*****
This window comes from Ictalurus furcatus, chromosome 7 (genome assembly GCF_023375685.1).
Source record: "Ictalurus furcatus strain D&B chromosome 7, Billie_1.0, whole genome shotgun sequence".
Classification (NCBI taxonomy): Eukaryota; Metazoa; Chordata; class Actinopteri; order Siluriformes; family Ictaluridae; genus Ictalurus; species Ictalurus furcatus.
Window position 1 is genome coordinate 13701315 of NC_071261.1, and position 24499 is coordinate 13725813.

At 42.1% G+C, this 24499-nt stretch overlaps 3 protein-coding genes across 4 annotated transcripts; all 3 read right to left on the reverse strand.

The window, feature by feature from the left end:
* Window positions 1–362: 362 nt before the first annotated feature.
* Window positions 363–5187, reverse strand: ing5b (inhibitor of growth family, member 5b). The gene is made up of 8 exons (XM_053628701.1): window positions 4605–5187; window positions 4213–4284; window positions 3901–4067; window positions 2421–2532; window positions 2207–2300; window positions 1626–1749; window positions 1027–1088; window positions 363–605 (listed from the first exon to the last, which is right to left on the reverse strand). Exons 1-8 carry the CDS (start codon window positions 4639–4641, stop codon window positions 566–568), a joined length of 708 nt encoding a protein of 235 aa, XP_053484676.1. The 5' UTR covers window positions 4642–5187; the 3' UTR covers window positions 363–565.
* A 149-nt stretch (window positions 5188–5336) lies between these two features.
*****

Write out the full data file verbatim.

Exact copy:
This window comes from Ictalurus furcatus, chromosome 7 (genome assembly GCF_023375685.1).
Source record: "Ictalurus furcatus strain D&B chromosome 7, Billie_1.0, whole genome shotgun sequence".
Classification (NCBI taxonomy): Eukaryota; Metazoa; Chordata; class Actinopteri; order Siluriformes; family Ictaluridae; genus Ictalurus; species Ictalurus furcatus.
Window position 1 is genome coordinate 13701315 of NC_071261.1, and position 24499 is coordinate 13725813.

At 42.1% G+C, this 24499-nt stretch overlaps 3 protein-coding genes across 4 annotated transcripts; all 3 read right to left on the reverse strand.

The window, feature by feature from the left end:
* Window positions 1–362: 362 nt before the first annotated feature.
* Window positions 363–5187, reverse strand: ing5b (inhibitor of growth family, member 5b). The gene is made up of 8 exons (XM_053628701.1): window positions 4605–5187; window positions 4213–4284; window positions 3901–4067; window positions 2421–2532; window positions 2207–2300; window positions 1626–1749; window positions 1027–1088; window positions 363–605 (listed from the first exon to the last, which is right to left on the reverse strand). Exons 1-8 carry the CDS (start codon window positions 4639–4641, stop codon window positions 566–568), a joined length of 708 nt encoding a protein of 235 aa, XP_053484676.1. The 5' UTR covers window positions 4642–5187; the 3' UTR covers window positions 363–565.
* A 149-nt stretch (window positions 5188–5336) lies between these two features.